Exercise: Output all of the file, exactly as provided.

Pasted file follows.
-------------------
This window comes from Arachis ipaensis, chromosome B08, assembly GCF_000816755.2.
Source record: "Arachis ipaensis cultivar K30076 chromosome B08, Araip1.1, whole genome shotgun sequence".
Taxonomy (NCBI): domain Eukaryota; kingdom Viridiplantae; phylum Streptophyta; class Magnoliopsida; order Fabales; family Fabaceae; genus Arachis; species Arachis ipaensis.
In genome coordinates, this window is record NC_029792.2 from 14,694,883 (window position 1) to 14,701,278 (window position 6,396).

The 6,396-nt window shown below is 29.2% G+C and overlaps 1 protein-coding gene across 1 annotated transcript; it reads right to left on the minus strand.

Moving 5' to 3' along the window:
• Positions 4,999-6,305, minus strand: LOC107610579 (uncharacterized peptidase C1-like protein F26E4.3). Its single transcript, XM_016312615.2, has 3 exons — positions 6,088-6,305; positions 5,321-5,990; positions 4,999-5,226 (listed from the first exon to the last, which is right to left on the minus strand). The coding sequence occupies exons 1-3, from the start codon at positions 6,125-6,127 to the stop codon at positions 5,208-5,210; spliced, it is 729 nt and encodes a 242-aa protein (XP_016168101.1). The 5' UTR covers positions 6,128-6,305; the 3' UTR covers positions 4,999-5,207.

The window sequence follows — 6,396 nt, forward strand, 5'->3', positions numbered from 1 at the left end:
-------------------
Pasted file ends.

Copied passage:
This window comes from Arachis ipaensis, chromosome B08, assembly GCF_000816755.2.
Source record: "Arachis ipaensis cultivar K30076 chromosome B08, Araip1.1, whole genome shotgun sequence".
Taxonomy (NCBI): domain Eukaryota; kingdom Viridiplantae; phylum Streptophyta; class Magnoliopsida; order Fabales; family Fabaceae; genus Arachis; species Arachis ipaensis.
In genome coordinates, this window is record NC_029792.2 from 14,694,883 (window position 1) to 14,701,278 (window position 6,396).

The 6,396-nt window shown below is 29.2% G+C and overlaps 1 protein-coding gene across 1 annotated transcript; it reads right to left on the minus strand.

Moving 5' to 3' along the window:
• Positions 4,999-6,305, minus strand: LOC107610579 (uncharacterized peptidase C1-like protein F26E4.3). Its single transcript, XM_016312615.2, has 3 exons — positions 6,088-6,305; positions 5,321-5,990; positions 4,999-5,226 (listed from the first exon to the last, which is right to left on the minus strand). The coding sequence occupies exons 1-3, from the start codon at positions 6,125-6,127 to the stop codon at positions 5,208-5,210; spliced, it is 729 nt and encodes a 242-aa protein (XP_016168101.1). The 5' UTR covers positions 6,128-6,305; the 3' UTR covers positions 4,999-5,207.

The window sequence follows — 6,396 nt, forward strand, 5'->3', positions numbered from 1 at the left end: